TIGER WOODS missed a glorious opportunity at the Masters ... and forfeited a prize even greater than the Green Jacket.
For a short time on Saturday morning, Woods had a chance to do the right thing and make a stand for the integrity of his sport.
With one act, the World No 1 could have separated himself from his seedy past and taken pride of place alongside Augusta National's iconic founder, Bobby Jones, in the game's pantheon.
All it needed was for Woods to accept there's more to golf than the letter of the law the tournament's Competitions Committee applied to let him stay on at the Masters and, as a matter of principle, withdraw.
Such noble thoughts may appear fanciful in view of the highly controversial marketing ploy by Tiger's principal sponsor Nike after three PGA Tour victories in five events propelled him back to the top of the world.
"Winning takes care of everything," they trumpeted, a line uttered by Tiger in his early career but widely considered inappropriate following cataclysmic events of recent years in his private life.
The event which sparked one of the biggest moral crises in the history of the Masters occurred on the 15th hole in last Friday's second round, when Woods took an illegal drop.
His approach shot to this par five had struck the flagstick and rebounded back into the pond in front of the green. By rule, Tiger had a few choices.
He could play his next shot from the drop zone, but didn't like the lie he'd get there.
He also was entitled to go back as far as he liked in line with the flag and the last point where his ball entered the hazard, which was to the left of the hole.
The third option was to drop his ball "as near as possible" to the point where he'd played the original shot. Plainly this should have been within inches of his initial divot mark.
Yet TV clearly showed Woods drop his ball (from above shoulder height, incidentally) three or four feet further back, causing one observant viewer to ring a tournament referee and report the infringement.
A committee spokesman revealed on Saturday morning that they reviewed a video of the incident and determined that Tiger had "played his third shot in conformance with Rule 26".
This process occurred before Woods had finished his round and, because they considered no action was necessary, the committee did not raise the matter with Tiger before he signed his card which included a bogey six at the hole.
They erred badly in their judgement of Tiger's actions on 15 and, in hindsight, should have sought the player's opinion on the matter before making a determination or allowing him to sign his card.
Their loose application of the rules in that event stood in stark contrast to the one-stroke penalty imposed (quite correctly) on 14-year-old Tianlang Guan for slow play during Friday's second round.
The issue became a crisis when Woods said in a post-round TV interview that he'd dropped his ball two yards back from the site of the original shot, so it would land short of the hole and not strike the flag once again.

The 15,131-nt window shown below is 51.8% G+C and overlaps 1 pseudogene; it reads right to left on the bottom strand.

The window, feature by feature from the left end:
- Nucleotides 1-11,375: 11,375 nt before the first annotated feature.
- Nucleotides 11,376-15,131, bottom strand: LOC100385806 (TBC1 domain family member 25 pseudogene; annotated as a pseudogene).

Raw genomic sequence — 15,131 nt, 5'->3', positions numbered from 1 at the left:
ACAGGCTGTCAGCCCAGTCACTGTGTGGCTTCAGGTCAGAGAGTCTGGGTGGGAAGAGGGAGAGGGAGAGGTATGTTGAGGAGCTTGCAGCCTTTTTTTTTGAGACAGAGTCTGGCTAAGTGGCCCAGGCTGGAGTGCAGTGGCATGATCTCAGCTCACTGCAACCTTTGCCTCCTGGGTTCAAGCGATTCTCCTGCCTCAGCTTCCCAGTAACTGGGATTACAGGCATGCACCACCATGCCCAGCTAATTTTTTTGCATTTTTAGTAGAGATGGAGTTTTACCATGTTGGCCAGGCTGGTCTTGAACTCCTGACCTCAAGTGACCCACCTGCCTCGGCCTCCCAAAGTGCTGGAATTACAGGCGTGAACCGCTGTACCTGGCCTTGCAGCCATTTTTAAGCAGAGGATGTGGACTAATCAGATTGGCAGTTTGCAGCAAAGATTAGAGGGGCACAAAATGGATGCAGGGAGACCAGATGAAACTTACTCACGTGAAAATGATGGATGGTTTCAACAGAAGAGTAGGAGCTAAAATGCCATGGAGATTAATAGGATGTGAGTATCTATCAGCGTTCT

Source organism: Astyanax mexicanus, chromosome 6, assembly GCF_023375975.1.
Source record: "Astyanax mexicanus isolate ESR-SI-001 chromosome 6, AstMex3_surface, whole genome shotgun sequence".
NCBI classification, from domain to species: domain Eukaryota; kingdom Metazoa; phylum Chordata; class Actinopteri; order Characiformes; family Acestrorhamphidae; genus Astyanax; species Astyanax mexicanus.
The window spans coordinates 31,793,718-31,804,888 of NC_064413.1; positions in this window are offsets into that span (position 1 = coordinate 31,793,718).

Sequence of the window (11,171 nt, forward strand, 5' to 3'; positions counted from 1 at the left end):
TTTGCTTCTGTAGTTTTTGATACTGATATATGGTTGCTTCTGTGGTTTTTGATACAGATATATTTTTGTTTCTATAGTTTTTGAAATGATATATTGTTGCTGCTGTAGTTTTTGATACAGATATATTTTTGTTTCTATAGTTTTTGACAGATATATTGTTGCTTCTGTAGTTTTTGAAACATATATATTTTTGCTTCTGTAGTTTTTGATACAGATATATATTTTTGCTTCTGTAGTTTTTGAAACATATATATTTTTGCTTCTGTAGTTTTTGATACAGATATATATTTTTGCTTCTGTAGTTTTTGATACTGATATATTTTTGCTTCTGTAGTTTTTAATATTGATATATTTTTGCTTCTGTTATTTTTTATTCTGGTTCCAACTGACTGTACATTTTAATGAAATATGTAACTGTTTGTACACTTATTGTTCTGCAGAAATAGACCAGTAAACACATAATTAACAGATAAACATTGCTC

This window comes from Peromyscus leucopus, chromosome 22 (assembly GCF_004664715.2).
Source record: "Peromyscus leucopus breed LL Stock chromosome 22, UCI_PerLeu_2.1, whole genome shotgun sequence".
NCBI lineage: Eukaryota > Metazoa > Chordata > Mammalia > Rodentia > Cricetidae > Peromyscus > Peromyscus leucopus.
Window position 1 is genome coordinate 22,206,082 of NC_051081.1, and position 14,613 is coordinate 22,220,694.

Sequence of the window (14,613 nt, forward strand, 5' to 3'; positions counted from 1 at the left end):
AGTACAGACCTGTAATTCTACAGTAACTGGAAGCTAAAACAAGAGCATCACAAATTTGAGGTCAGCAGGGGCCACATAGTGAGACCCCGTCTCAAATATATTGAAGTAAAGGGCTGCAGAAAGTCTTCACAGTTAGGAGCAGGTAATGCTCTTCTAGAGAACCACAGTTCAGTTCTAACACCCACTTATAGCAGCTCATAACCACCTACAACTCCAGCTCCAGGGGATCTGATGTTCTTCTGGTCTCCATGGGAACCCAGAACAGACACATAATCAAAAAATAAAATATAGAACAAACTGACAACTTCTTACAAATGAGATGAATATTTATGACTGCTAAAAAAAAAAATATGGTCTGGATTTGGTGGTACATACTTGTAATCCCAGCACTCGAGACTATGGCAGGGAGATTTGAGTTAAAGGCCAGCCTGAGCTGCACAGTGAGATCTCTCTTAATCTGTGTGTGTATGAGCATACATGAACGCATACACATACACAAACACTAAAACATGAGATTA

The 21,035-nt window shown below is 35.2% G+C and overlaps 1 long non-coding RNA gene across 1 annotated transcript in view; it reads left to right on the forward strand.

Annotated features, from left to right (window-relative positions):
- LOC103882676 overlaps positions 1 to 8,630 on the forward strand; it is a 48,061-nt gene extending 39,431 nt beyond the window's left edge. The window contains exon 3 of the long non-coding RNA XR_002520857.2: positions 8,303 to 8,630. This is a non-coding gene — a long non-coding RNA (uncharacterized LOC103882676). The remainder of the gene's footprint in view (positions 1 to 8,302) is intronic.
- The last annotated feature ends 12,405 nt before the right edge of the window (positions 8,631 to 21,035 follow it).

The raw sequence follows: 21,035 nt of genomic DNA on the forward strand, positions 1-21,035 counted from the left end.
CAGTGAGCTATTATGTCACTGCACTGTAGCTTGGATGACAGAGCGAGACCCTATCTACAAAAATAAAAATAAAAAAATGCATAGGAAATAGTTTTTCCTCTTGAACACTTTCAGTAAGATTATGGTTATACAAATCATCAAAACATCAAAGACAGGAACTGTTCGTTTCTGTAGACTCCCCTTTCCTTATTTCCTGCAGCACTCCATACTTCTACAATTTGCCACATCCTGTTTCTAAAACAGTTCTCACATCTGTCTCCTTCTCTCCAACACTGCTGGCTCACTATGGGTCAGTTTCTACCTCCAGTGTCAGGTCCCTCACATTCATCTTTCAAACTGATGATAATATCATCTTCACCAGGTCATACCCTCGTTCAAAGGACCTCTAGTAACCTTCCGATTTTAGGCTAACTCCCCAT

By admitting he'd deliberately improved his lie in this way, Tiger publicly hanged himself ... and left the committee swinging as well.
He was invited to meet the committee on Saturday morning, when a two-stroke penalty was imposed, leaving Woods with a score of eight at the hole.
By rule, he should have been disqualified for signing for a wrong score but the committee, believing they had erred in their original handling of the situation, decided the ultimate penalty should be waived under Rule 33.
"Under the rules of golf, I was able to go out and compete and play," said Tiger. "Evidently, this is the Harrington rule, I guess. If it was done a year or two ago, whatever, I wouldn't have had the opportunity to play. But the rules have changed."
Ironically, the 'Harrington rule' was introduced by golf's world governing bodies, the R&A and USGA, in Masters week, 2011.
It was in response to the Dubliner's hugely controversial disqualification from that January's Abu Dhabi Championship. Harrington was reported by a TV viewer that evening for an infringement picked up by High Definition TV cameras but which was impossible for the player himself to see with his naked eye.
On that occasion, the ruling bodies wrote into golf law a clause insisting that an exception could not be granted under Rule 33 if a player acted in "ignorance of the rules" (which clearly applied in Tiger's case).
So the 'Harrington rule' does not apply in this instance. Instead, the committee felt duty-bound to spare Woods the ultimate sanction because of their own mishandling of the case. What an unseemly mess!
That still does not excuse the fact that Tiger broke Rule 26 and improved his lie, in breach of one of the most basic principles in golf. Ignorant of this, he didn't add two strokes to his card.
So he signed for the wrong score, in breach of another basic principle. Yet failing to recognise the moral imperative in this matter was his greatest error by far.